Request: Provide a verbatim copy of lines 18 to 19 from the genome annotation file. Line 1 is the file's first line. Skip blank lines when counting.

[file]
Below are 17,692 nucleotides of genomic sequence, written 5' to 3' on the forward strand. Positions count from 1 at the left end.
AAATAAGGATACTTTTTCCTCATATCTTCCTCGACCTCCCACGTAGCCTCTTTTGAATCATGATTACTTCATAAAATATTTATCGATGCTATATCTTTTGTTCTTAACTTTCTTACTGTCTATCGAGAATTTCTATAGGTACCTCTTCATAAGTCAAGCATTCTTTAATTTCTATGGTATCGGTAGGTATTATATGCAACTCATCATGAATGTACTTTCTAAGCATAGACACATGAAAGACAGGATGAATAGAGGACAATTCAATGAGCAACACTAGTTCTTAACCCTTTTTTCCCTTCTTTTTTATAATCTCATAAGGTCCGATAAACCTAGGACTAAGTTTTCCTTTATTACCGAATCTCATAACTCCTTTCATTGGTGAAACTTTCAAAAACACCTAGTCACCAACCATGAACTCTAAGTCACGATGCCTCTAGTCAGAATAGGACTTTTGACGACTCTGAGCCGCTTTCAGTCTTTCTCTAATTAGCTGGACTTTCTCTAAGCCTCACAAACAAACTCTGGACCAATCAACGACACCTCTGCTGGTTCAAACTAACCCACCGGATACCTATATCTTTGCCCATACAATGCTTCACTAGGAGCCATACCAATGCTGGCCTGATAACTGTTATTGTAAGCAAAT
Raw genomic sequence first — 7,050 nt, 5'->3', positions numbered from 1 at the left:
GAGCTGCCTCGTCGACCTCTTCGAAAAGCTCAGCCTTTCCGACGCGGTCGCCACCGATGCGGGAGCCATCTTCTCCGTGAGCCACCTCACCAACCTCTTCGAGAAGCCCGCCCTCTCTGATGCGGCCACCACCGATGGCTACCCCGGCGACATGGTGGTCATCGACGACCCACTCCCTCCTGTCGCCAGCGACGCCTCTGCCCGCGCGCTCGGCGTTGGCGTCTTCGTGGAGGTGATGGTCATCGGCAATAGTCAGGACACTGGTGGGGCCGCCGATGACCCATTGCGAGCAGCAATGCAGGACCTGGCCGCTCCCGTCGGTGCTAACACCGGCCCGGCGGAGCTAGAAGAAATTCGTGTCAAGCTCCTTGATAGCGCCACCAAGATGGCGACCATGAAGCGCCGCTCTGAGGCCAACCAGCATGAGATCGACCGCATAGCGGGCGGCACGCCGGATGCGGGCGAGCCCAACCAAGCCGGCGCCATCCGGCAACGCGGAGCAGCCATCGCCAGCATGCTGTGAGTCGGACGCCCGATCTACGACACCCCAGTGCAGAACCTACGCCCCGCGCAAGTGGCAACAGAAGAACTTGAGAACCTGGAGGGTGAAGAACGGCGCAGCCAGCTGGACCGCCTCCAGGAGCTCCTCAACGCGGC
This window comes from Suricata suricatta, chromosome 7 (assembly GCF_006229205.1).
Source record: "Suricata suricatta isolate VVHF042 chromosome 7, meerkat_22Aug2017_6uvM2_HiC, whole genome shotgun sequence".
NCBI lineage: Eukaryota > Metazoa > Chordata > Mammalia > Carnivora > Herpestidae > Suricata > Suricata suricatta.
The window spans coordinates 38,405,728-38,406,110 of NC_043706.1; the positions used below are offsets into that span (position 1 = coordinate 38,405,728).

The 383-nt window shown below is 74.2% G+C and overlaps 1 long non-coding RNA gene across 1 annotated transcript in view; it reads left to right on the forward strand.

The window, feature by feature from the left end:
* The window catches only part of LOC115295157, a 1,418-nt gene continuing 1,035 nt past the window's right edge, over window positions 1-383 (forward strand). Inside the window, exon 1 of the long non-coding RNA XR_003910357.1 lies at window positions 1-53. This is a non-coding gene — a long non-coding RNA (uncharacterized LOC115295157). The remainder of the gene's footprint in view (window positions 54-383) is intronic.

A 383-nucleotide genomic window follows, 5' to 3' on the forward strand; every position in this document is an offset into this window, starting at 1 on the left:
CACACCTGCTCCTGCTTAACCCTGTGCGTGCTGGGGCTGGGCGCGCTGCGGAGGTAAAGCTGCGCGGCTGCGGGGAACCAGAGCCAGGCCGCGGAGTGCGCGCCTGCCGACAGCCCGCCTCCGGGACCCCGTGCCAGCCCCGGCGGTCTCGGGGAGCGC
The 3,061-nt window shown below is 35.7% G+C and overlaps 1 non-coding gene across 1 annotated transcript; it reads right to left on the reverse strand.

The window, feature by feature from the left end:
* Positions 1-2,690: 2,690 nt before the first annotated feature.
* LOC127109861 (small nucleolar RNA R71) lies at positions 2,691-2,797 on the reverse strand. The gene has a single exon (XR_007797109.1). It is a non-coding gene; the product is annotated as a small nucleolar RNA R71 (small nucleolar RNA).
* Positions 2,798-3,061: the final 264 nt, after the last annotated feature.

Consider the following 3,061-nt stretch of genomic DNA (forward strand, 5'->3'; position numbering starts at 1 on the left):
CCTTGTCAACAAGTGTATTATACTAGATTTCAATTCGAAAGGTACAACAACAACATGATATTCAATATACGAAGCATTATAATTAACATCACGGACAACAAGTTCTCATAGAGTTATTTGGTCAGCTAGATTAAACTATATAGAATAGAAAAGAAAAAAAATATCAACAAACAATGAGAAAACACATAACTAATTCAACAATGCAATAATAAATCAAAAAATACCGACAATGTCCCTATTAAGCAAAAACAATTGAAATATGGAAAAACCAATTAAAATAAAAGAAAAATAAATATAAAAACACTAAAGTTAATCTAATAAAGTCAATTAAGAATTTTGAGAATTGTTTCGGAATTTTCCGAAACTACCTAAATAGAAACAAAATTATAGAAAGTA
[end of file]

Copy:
* Positions 2,798-3,061: the final 264 nt, after the last annotated feature.

Consider the following 3,061-nt stretch of genomic DNA (forward strand, 5'->3'; position numbering starts at 1 on the left):